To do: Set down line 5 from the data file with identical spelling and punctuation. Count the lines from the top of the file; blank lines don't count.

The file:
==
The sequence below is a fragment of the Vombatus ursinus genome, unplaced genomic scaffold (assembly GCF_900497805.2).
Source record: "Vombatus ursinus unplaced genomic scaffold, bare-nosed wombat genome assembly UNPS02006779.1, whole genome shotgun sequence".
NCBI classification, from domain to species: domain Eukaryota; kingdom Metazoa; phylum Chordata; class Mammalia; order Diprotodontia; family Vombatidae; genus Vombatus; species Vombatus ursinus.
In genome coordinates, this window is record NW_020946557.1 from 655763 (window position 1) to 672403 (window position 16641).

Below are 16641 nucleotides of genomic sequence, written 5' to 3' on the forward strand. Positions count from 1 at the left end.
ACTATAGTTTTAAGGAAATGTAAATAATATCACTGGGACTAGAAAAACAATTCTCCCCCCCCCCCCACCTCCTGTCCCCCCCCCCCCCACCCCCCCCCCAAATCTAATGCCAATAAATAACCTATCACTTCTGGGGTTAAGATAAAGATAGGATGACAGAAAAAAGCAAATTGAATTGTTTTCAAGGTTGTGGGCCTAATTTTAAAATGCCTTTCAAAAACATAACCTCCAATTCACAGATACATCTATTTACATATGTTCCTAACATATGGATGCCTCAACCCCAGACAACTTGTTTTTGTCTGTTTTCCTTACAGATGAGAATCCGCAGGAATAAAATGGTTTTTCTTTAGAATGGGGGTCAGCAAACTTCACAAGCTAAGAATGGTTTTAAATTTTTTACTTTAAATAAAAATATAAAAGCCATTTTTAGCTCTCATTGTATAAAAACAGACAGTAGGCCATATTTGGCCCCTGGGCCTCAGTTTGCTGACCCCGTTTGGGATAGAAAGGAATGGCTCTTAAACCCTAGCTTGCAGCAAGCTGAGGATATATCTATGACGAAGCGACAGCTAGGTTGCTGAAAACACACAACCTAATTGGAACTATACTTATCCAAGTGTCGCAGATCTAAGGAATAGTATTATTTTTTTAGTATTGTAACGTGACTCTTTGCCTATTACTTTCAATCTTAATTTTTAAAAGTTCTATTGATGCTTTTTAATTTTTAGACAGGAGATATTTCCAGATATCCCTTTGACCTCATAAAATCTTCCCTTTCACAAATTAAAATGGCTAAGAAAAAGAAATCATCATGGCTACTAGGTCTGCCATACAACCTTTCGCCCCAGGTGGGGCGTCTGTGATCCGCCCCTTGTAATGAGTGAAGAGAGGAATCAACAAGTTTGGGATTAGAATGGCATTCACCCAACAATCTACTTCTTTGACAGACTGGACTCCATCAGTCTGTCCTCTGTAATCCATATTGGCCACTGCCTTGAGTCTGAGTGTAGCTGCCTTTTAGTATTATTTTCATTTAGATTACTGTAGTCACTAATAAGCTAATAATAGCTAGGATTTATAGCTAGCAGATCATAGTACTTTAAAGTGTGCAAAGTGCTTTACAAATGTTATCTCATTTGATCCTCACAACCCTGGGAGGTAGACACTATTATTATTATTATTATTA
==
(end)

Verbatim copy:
Below are 16641 nucleotides of genomic sequence, written 5' to 3' on the forward strand. Positions count from 1 at the left end.